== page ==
On February 26, Dartmouth's new housing communities were launched! All current non-graduating students were invited to Founders Day at Baker-Berry Library where they learned their house affiliations, met their house professors, signed the house founders books, and received house scarves and t-shirts. The Library's role in the new house system runs deeper than being the happy hosts to Founders Day, though. Each of the house communities has its own house librarian. The house librarians will be active members of the house communities and will partner with house professors to enrich the intellectual engagement of the communities.
Biomedical Writer's Retreat by Heather Johnson, Research and Education Librarian
The Biomedical Libraries held its first Biomedical Writer's Retreat January 29-30, 2016. The purpose of the retreat was to support researchers in the process of manuscript preparation; the retreat organizers provided access to writing support, research assistance, and a quiet space to facilitate the writing process. To help participants develop their writing skills, the retreat was structured to balance protected writing time and programming. The program included time with a writing specialist who met individually with each participant to give feedback on a sample from their draft manuscript and to discuss steps to improve logic, clarity, and the writing process. The Biomedical librarians also met with each participant to discuss best practices for literature searching, strategies to increase article and personal research impact, and things to consider when selecting a journal for manuscript submission. Participants also attended three seminars, one of which was led Jen Green and Barbara DeFelice from the Library's Scholarly Communication, Publishing and Copyright program. A full description of the event and the agenda are available online.
Participants provided positive feedback on all aspects of the retreat, and provided suggestions to improve future iterations of the retreat. The Biomedical Libraries hope to offer a second retreat this summer.
30 Tools for 30 Days by Katie Harding, Physical Sciences Librarian During winter term, librarians in the Kresge Physical Sciences Library used their blog to share ideas with the Dartmouth community about some exciting tools in scholarly communication. 30 tools for 30 days is a series of blog posts about 30 innovative websites, programs, and apps designed to assist researchers in each of six phases of the research cycle – discovery, analysis, writing, publication, outreach, and assessment.
DartmouthX: Creation by Memory Apata, Music Library Specialist
The American Renaissance: Classic Literature of the 19th Century, a massive open online course (MOOC) by DartmouthX, opened for students around the world February 16th, 2016. The course is being taught by Professors Jed Dobson and Donald Pease, who also taught a residential version of the course by the same name in the Winter 2016 term. The course explores seven authors from the antebellum period: Ralph Waldo Emerson, Frederick Douglass, Harriet Beecher Stowe, Walt Whitman, Mark Twain, Herman Melville, and Nathaniel Hawthorne.
Substantial contributions from Library staff were key components in the development of the MOOC. As the subject specialist for English, Laura Braunstein was a member of the course team from the beginning, consulting on course development, reading selection, and learning goals. Barbara DeFelice, Director of Digital Resources and Scholarly Communication, consulted on rights for secondary reading materials, including essays by the professors. Jay Satterfield, Head of Rauner Special Collections Library, presented in a video titled, "The Plurality of the Whale," in which he examines different editions of Moby Dick to discuss how the physical manifestation of a text affects the student's reading of that text. For example, if a book is marketed as a classic, the student often recognizes the book as such and disregards any moments of misunderstanding as a fault of their own rather than a fault of the text. You can read more about the fall 2015 exhibit on the various and diverse editions of Moby Dick in Rauner's collections. Memory Apata, Music Library Specialist, is the lead teaching assistant for the MOOC and curated an exhibit in the Paddock Music Library called "Music and the Writers of the American Renaissance." The exhibit runs through April 9th and showcases scores, books, recordings, and video of music inspired by the authors being read in the course.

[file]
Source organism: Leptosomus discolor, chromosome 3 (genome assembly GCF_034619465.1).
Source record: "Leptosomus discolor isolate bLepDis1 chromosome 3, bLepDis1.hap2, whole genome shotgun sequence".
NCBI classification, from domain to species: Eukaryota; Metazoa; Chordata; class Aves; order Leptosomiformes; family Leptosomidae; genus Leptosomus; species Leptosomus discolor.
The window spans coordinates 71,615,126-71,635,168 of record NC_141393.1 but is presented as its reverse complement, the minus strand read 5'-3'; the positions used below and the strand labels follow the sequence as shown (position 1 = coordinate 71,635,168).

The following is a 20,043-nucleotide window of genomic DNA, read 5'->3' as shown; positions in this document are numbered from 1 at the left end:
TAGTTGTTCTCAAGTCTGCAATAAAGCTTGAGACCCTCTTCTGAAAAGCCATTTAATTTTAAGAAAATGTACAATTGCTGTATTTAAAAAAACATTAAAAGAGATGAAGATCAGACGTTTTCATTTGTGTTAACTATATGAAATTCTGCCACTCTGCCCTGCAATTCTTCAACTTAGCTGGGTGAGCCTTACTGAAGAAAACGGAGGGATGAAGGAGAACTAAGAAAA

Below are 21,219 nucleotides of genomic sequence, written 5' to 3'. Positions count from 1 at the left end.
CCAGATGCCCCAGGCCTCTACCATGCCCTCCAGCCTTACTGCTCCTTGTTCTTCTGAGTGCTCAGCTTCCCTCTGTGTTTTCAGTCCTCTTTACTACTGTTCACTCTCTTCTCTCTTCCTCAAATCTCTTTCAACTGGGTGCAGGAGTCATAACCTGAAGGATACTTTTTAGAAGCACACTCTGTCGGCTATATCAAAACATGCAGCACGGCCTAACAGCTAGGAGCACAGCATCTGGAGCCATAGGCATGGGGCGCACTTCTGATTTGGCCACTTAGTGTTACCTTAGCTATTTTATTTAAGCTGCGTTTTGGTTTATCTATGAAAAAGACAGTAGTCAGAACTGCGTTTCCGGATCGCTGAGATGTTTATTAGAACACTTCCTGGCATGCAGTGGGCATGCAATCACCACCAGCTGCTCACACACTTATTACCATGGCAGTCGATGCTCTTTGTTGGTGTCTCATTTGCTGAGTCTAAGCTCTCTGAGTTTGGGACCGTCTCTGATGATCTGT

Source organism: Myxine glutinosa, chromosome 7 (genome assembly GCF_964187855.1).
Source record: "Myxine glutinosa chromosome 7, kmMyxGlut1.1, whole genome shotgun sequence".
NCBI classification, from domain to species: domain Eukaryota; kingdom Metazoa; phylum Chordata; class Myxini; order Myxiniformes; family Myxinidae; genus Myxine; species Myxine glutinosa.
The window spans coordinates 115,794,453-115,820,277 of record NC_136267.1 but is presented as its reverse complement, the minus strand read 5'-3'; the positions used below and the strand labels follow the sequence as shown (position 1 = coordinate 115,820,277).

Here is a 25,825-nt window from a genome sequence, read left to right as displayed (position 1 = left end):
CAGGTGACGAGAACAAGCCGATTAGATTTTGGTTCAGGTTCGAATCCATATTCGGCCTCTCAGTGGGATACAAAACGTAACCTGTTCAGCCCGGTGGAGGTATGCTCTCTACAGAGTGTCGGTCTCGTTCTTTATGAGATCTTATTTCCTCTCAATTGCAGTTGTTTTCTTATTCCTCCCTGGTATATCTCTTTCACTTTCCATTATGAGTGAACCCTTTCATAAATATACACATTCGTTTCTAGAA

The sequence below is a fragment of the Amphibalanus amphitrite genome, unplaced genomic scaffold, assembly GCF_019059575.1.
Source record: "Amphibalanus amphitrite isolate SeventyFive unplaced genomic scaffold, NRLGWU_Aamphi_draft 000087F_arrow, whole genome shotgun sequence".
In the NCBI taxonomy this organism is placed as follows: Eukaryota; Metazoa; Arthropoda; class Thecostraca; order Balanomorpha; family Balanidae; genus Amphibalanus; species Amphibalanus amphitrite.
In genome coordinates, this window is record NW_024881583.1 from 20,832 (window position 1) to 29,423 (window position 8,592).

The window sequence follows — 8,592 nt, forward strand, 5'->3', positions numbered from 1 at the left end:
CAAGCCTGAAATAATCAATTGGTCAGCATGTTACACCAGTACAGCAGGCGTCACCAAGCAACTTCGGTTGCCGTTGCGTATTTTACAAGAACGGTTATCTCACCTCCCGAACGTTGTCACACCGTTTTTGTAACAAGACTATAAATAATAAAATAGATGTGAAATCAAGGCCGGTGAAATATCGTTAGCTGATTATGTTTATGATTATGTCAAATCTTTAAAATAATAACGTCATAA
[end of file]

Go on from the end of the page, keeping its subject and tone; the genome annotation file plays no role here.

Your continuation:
A Lot of Good This Daylight's Gonna Do Us - Cult Cinema from 1968 to 1988: Three Directors is on display in Baker-Berry Library, Berry Main Street: January 5 - March 11, 2016. This exhibit examines the work of John Carpenter, David Cronenberg, and George Romero within their larger cultural context. Curator Wesley Benash explains his long-standing interest in the subject:
"When I was six years old, by father let me rent Brian De Palma’s film Carrie from the video store. It scared the hell out of me, but it also spawned a lifelong fascination with the shadowy, macabre underbelly of the cinema. As a young boy and teenager, I was interested in these films for their sensational elements –violence, gore, and sex. As I grew up, I began to appreciate them for their sociopolitical elements instead, and I came to understand how less reputable forms of cinema, such as the horror film and exploitation film, frequently had much to say about the societies in which they were produced. As a student, I have parlayed this interest in cult film into scholarship; the admiration and appreciation I have for these films serves as the backbone of the thesis I am writing in Dartmouth’s Master of Arts in Liberal Studies program.